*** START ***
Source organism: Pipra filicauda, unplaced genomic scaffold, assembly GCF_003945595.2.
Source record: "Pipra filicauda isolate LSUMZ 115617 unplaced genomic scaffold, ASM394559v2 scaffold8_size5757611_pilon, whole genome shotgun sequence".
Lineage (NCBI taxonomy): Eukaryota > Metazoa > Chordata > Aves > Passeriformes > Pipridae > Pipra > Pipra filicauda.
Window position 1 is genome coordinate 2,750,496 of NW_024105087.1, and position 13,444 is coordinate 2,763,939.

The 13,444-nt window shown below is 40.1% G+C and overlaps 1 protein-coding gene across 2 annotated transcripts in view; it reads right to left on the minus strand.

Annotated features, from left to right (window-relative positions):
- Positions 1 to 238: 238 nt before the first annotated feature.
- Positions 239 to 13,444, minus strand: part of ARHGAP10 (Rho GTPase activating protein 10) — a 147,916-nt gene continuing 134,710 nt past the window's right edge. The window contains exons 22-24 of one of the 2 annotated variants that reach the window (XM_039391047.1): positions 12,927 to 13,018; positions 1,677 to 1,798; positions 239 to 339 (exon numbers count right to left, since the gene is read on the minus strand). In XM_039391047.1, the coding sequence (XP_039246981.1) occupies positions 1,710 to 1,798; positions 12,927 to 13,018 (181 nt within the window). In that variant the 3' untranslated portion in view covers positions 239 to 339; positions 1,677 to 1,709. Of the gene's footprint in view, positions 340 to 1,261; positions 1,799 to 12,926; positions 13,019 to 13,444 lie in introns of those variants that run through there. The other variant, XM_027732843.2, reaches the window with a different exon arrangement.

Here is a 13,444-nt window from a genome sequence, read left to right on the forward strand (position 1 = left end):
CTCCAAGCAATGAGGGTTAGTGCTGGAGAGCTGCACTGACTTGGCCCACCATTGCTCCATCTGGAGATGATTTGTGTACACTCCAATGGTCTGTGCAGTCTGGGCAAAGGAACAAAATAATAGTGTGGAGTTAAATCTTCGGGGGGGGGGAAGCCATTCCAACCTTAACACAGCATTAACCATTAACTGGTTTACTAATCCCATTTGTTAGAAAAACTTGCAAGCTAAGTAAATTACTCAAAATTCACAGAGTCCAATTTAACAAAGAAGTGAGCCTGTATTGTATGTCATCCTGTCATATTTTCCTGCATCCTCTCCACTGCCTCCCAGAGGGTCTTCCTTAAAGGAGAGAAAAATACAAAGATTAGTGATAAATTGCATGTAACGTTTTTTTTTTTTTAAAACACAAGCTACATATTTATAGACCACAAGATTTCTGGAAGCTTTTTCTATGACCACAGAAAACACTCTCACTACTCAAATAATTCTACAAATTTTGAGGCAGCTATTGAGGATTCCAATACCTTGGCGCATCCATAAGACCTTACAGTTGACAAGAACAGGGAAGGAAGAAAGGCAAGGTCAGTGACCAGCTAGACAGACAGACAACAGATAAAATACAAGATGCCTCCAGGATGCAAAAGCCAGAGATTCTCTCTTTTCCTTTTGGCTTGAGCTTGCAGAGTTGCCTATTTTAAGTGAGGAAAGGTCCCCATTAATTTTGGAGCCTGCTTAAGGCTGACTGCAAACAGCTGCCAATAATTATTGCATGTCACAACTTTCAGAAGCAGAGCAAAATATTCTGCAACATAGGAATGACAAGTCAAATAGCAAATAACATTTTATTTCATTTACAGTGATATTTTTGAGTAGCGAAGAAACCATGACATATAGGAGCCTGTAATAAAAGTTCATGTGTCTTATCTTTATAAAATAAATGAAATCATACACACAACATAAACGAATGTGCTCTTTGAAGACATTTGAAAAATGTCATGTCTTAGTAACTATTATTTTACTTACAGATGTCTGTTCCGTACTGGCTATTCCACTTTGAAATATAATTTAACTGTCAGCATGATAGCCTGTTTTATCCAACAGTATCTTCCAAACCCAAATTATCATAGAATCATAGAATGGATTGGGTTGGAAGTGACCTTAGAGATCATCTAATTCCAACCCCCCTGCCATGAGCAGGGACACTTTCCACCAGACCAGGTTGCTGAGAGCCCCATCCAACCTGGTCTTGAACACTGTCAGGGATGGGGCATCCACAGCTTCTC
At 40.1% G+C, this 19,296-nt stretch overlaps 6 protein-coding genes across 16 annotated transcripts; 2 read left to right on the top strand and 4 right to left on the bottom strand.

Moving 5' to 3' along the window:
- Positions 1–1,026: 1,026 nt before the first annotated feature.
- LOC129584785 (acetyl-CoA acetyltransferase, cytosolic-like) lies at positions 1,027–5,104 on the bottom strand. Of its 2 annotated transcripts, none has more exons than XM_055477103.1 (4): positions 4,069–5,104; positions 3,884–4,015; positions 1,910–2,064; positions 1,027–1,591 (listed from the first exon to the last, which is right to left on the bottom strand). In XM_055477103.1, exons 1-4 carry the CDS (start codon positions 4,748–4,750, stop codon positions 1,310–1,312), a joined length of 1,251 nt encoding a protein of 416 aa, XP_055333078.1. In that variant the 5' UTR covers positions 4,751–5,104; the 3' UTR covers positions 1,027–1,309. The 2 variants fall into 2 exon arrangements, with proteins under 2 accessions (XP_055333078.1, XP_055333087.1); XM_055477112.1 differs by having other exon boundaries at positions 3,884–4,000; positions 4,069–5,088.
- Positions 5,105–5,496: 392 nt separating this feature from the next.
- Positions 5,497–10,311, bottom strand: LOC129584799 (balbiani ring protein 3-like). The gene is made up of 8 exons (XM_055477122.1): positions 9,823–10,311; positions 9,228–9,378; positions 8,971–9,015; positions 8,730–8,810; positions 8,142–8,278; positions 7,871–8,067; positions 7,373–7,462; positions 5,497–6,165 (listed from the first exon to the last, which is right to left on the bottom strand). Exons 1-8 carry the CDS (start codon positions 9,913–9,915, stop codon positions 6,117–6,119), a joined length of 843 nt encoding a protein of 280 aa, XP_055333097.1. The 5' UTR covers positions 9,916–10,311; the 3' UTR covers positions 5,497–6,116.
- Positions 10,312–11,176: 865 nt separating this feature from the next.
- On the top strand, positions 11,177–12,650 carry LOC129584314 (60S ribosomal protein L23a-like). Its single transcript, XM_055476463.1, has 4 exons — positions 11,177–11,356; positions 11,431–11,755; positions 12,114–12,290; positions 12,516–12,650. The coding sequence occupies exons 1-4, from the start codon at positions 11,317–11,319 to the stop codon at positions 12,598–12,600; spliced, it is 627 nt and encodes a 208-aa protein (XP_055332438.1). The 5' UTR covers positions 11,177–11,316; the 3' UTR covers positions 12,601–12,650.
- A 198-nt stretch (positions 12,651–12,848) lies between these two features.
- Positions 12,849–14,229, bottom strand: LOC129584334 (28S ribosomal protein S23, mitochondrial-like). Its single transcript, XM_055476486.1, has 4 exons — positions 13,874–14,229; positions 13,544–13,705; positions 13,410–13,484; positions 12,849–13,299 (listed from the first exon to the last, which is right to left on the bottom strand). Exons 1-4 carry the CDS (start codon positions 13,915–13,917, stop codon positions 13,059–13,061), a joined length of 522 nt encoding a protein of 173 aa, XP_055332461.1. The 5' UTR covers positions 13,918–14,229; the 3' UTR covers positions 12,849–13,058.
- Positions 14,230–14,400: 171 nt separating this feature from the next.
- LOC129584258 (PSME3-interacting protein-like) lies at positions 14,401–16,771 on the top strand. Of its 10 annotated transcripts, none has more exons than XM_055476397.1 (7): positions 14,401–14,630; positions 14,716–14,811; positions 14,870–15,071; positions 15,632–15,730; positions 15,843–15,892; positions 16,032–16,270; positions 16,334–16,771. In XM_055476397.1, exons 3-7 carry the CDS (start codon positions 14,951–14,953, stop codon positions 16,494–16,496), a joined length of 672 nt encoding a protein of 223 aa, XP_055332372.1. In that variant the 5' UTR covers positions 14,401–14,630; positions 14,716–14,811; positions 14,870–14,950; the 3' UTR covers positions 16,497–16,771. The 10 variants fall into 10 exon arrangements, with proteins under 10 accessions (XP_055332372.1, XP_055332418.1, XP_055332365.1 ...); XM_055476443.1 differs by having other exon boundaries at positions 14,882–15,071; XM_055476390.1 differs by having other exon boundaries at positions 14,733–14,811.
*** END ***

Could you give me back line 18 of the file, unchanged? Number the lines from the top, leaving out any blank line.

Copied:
- On the top strand, positions 11,177–12,650 carry LOC129584314 (60S ribosomal protein L23a-like). Its single transcript, XM_055476463.1, has 4 exons — positions 11,177–11,356; positions 11,431–11,755; positions 12,114–12,290; positions 12,516–12,650. The coding sequence occupies exons 1-4, from the start codon at positions 11,317–11,319 to the stop codon at positions 12,598–12,600; spliced, it is 627 nt and encodes a 208-aa protein (XP_055332438.1). The 5' UTR covers positions 11,177–11,316; the 3' UTR covers positions 12,601–12,650.